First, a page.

The concept of shadow IT is an important one and something we’ve talked about here before. The practice of unapproved and often unknown and insecure services and applications being installed and used by staff in the course of their work is a headache.

Now, however, it could become a business-killing issue.

As the enforcement of the new data protection standards (known as GDPR) looms in May, all businesses should be in the process of auditing their data, how it is secured and who has access to it. Failing to do so could result in fines up to four per cent of global turnover, to a maximum of €20m

It’s not a straightforward process to pin down all of a company’s data stores, processes and uses. In fact it’s quite complex and needs to be taken very seriously now.

Unless you can get on top of the instances of shadow IT in your business, you could be on a path to failure in meeting the demands of GDPR.

Shadow IT is anything you don’t control, have access to or, possibly, even know is being used. It’s the stuff that workers installed themselves, perhaps because it made their lives easier and they didn’t see the harm in it.

Shadow IT in the cloud

Cloud services and messaging apps are particular favourites. You might not use Dropbox for work purposes, but there’s a very good chance you have staff with their own account installed on their smartphone, tablet or computer because it simplified moving files between devices for them, or perhaps even between colleagues (in which case you’ve got an even bigger issue).

WhatsApp is another very popular service which makes sharing files between devices a doddle. But of course you don’t want your data being spread around in there without you having any knowledge or control.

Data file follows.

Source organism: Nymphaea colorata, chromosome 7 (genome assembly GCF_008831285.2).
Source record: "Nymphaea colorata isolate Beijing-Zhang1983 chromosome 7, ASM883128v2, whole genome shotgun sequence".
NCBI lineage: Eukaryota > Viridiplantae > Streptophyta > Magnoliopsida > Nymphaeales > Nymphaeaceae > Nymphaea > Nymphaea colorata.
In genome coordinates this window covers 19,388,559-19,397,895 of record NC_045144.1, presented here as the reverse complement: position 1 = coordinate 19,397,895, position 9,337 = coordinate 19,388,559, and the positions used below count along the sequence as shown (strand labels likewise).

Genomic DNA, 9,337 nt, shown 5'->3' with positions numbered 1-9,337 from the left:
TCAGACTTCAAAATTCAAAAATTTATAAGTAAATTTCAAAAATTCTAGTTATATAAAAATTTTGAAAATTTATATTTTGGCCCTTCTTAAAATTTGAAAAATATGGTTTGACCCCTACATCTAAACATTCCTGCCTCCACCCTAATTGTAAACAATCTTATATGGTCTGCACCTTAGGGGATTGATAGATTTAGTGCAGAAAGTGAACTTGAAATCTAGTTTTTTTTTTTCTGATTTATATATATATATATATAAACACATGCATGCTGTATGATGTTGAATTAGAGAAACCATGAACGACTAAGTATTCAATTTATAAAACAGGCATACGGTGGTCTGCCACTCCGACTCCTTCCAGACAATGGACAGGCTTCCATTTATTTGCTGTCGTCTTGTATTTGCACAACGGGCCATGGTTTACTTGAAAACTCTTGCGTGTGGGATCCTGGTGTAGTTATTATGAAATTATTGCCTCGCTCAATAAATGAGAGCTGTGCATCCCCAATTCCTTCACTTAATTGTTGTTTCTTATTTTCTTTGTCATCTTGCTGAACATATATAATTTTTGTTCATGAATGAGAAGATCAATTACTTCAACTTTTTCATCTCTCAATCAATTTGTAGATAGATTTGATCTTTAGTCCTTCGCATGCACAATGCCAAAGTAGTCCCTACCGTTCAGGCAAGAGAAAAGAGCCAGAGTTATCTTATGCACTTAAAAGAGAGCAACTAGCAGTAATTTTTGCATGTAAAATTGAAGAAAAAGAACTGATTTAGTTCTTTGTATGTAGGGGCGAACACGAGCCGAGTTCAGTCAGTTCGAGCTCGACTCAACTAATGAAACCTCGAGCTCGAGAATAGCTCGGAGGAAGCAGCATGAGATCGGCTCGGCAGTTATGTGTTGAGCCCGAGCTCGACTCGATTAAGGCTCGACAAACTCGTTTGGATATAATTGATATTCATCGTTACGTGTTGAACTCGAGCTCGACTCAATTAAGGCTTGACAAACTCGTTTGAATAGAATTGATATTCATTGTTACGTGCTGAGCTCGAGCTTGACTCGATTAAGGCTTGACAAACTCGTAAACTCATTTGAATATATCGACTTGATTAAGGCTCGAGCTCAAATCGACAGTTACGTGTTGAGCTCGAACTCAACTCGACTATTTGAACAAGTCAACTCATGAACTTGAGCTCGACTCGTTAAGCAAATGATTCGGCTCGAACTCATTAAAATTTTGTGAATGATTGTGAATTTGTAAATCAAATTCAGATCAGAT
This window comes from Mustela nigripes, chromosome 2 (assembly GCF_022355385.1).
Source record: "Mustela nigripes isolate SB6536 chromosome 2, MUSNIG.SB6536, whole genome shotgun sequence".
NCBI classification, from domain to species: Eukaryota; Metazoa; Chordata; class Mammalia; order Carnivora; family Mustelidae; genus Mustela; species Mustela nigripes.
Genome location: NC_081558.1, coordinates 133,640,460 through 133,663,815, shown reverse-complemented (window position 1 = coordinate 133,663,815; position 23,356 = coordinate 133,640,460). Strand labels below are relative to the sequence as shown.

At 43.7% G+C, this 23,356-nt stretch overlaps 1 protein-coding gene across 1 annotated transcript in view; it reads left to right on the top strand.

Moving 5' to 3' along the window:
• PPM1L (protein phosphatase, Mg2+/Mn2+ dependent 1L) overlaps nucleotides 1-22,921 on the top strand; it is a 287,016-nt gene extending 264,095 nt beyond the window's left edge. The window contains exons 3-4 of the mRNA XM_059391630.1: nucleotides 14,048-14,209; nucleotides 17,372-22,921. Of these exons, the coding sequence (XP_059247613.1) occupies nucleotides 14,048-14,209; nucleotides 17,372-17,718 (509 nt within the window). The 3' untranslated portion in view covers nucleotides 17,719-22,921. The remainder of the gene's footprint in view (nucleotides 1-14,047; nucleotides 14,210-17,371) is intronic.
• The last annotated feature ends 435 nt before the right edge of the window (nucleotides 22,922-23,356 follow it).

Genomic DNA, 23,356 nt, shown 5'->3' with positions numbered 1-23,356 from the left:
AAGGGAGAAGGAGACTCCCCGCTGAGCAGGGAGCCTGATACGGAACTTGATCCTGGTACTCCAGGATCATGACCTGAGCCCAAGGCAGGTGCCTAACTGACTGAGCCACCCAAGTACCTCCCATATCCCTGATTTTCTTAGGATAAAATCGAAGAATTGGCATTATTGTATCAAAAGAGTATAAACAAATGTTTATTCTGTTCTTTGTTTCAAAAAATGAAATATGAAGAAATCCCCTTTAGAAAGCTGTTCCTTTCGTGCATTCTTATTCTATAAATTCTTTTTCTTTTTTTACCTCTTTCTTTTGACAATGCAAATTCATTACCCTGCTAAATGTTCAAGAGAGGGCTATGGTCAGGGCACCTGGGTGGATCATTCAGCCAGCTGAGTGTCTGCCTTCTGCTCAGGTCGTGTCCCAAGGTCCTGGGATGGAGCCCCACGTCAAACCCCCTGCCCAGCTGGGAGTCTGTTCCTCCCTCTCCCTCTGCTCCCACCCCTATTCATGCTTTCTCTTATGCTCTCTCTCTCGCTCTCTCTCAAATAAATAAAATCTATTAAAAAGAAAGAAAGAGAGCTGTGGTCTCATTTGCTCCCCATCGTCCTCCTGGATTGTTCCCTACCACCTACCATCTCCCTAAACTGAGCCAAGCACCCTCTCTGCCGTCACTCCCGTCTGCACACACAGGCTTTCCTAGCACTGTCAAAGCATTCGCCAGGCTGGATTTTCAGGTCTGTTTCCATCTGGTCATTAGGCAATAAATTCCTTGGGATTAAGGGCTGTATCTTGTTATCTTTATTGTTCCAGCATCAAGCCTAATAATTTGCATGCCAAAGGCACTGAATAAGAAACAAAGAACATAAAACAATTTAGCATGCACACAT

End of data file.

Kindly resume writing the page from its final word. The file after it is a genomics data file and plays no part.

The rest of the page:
To add complexity, you could have this shadow IT on your company issued devices as well as on workers’ own personal ones, if you don’t have proper protections in place. All of which means you can’t know what data people have and where. That’s a nightmare from a GDPR perspective.

There’s no single answer to this, but you should take all steps possible now to try to mitigate the dangers.

A decision may have to be made on whether staff who currently use their own devices for work purposes should continue to be allowed to do so. Devices (laptops, smartphones, tablets) that you provide can be managed by software that allows you to secure them, prevent actions that you don’t want to happen and wipe lost devices and the data they contain.

They can be prevented from using untrusted wi-fi networks, force strong passwords and the use of encryption and much more. We can do all of this for you.

It’s much harder (nigh on impossible, probably) to get staff to accept such measures on devices they own themselves, so other steps are needed.

Educate on shadow IT

Company policies are also extremely important. They should spell out very clearly what company data is and how it should and should not be used, stored or shared. This might (probably should) include a blanket ban on using personal devices to access work emails and files.

Education and training are crucial, particularly around GDPR. Everyone should know how important the protection of data is (especially now), what they can and can’t do with and who to ask if they are unsure. If your policy is that data must not reside on personal devices, you must drive this home, along with any consequences for failing to follow the rules.

That’s not to say scare and threaten your staff! This whole process will work much, much better if you bring them along with you and actions are based on understanding and appreciation of the issues.

When some aspects of IT can be complex and daunting to people, the last thing you want to do is scare anyone away from making the most of the possibilities, but the time is definitely now to take this issue of shadow IT by the scruff of the neck and decide how you are going to deal with it.

For IT solutions that will help to meet the demands of GDPR, give us a call.

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